The Strand just after cyclone Yasi, 2011
I love the Strand at Townsville. It is a long stretch of shoreline at the waterfront which has the Rockpool at the northern end. It’s the best of outdoor city living, offering a variety of alfresco experiences with the facilities that rates can provide. I especially loved the Rockpool last year, when I was a broken-kneed cripple who needed a handrail to walk into the seawater.
Rockpool - Magnetic island in the distance
All sorts of people are at the Strand in the evening, taking in the cool air, reputable, disreputable, large family groups fishing (from a little promontory designed to extend beyond the Rockpool), skateboarding, walking dogs, jogging, inline skating, strolling, putting something delicious on the barbie, sitting on the ingeniously designed seats, looking out to sea, looking at women, looking at men, riding a bike, sea kayaking...and swimming.
I sink into
the warm brown water,
swim the full moon path
It reminds me of evenings in the villages of Western Samoa, where I travelled when I was twenty-one years old. The young people like myself strolled around the village in small groups, talking and socializing. In a tropical climate the evening is the time to be sociable, the middle of the day, the time to be alone and snooze.
And the moon was full. It trailed its silver scarf across the water, tipping the wavelets which fell onto the beach. After my first full day, we went to the stinger net enclosure. I was the only person having a night swim, and yet, what could happen inside a net?
Small hospital tank
for Noah the sick turtle -
he clanks a flipper
Green turtles are common in tropical Australia. So are small boats powered by outboard motors. Not every boatie is alert to these shell-covered reptiles and it’s not a problem to them when they run over a turtle - but the turtle suffers. And as for plastic bags - so convenient! - they are global. Turtles adore to eat jellyfish, they are the chocolate, or the potato chips of the turtle world. And floating around in the ocean - lets not get numerical over how many - are plastic bags that look like jellyfish to this reptile. Yum! But we now know that plastic doesn’t break down easily. In a turtle’s gut they act like a plug to the turtle’s bottom end. Nothing passes through like it used to. The poor creature gradually fills up with waste, which then begins to ferment and produce gas. He or she floats to the surface and then, because they can’t sink down to feed, they starve. I had that ‘stuck at the top’ feeling myself when I had my first scuba lesson on Magnetic island, and my BCD filled up with air till I was like a balloon bobbing around helplessly on the surface.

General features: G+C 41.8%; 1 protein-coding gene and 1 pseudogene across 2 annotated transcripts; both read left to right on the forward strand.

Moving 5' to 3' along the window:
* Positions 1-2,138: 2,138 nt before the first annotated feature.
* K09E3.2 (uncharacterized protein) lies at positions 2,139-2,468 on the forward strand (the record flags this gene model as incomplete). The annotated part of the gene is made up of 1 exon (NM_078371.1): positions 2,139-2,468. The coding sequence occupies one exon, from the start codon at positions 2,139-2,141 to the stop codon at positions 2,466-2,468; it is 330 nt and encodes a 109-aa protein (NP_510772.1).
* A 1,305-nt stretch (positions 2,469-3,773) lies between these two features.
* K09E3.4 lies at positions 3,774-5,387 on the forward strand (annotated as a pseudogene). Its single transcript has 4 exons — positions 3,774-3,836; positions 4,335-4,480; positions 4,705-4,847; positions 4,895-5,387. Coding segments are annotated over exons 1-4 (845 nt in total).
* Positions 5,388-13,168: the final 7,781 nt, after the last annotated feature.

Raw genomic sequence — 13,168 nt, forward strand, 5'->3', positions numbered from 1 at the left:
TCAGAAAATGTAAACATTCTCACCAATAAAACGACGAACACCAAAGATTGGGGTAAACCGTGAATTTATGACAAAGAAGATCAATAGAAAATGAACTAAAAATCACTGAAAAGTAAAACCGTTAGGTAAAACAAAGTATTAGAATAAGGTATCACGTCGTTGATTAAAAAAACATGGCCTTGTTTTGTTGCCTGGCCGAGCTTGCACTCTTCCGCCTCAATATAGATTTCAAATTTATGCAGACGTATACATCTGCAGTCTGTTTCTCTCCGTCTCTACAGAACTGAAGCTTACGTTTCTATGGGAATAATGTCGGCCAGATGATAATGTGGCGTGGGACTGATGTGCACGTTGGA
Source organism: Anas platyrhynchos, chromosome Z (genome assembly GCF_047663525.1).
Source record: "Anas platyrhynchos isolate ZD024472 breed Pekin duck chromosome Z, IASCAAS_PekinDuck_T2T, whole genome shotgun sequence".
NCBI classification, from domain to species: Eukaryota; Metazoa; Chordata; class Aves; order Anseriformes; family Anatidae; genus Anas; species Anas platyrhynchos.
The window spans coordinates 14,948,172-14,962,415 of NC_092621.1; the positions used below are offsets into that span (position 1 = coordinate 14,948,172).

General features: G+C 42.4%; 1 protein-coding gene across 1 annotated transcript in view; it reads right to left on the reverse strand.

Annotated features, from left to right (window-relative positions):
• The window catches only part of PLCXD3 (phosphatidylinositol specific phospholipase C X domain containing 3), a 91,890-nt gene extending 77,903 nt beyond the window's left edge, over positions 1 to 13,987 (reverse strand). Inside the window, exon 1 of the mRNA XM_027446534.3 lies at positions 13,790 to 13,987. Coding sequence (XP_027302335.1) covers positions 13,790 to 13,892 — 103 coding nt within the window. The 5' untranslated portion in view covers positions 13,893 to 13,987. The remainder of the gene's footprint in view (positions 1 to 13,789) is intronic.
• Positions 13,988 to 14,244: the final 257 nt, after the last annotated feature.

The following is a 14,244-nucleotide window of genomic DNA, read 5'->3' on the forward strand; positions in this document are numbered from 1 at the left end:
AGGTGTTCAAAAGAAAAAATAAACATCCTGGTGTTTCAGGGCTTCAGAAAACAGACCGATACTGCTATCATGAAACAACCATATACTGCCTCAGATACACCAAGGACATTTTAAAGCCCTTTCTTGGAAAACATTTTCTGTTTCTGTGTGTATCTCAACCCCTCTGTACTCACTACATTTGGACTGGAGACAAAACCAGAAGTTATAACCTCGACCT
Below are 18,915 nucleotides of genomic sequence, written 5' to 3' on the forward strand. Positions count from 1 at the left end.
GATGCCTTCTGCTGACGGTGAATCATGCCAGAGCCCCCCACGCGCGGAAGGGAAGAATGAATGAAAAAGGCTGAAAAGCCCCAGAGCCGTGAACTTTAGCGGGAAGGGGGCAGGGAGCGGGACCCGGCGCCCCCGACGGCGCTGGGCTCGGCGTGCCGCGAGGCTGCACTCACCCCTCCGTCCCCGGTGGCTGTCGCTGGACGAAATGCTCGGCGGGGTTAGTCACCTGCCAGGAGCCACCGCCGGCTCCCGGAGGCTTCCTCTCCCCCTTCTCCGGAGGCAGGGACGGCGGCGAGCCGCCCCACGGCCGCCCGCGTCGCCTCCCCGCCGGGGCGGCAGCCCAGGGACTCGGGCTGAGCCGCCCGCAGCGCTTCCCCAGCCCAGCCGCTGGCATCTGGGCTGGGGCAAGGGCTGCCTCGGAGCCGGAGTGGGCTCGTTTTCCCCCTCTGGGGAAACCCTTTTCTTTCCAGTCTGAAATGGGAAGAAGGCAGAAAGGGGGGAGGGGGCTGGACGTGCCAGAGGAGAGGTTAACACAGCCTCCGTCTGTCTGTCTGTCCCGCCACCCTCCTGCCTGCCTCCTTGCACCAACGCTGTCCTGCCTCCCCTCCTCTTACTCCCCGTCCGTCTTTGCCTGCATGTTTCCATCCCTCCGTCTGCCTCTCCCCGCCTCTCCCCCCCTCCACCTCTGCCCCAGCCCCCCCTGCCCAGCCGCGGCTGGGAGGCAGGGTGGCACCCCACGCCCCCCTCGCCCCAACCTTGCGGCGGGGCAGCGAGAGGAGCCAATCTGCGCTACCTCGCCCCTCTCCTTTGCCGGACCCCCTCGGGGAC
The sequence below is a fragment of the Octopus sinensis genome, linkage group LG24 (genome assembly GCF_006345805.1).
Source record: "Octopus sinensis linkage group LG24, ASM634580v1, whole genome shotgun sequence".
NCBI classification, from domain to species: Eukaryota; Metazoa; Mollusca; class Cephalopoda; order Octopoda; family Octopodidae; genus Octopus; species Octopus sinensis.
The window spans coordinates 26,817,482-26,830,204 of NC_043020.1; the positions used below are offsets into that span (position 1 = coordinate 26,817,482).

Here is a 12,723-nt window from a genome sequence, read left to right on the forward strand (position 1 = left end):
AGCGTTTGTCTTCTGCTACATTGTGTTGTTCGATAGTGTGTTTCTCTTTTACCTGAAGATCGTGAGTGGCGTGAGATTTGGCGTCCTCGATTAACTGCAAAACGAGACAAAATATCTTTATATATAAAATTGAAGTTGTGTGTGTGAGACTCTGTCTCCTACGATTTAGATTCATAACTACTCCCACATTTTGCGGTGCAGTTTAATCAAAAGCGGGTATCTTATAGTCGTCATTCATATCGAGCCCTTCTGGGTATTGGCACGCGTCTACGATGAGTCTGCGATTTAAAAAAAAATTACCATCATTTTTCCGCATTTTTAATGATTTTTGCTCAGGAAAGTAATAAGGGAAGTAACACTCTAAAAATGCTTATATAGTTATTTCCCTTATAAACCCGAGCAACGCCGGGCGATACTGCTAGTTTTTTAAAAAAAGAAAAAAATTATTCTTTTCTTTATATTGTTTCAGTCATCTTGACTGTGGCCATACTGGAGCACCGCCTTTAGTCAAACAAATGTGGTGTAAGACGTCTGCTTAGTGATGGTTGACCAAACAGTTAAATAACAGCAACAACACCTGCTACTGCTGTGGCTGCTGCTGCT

looking from the Fort on Magnetic Island, out to the reef - before scuba lesson
At Reef HQ, which is a coral reef aquarium in Townsville, there were three turtles in the hospital, each in their own tank. Two of them were girls with deep gashes on their shells, made by propellers of outboards. The shell of one of them had suffered damage right across it, but she was growing it back. Noah though, had been brought in with a lung infection. Each of these turtles require thirty squid a day, and fresh water pumped into their tank. He hadn’t been fed recently and he was cranky.
I am told that the Hauraki Gulf off Auckland, NZ, where I spent much holiday time as a child, is somewhat barren of fish these days. The bottom of it is as smooth as a turtle’s shell. We used to trawl for fish and catch trevally or terakihi, which we’d eat for dinner. You’ve heard this story in its many variations, so many times before.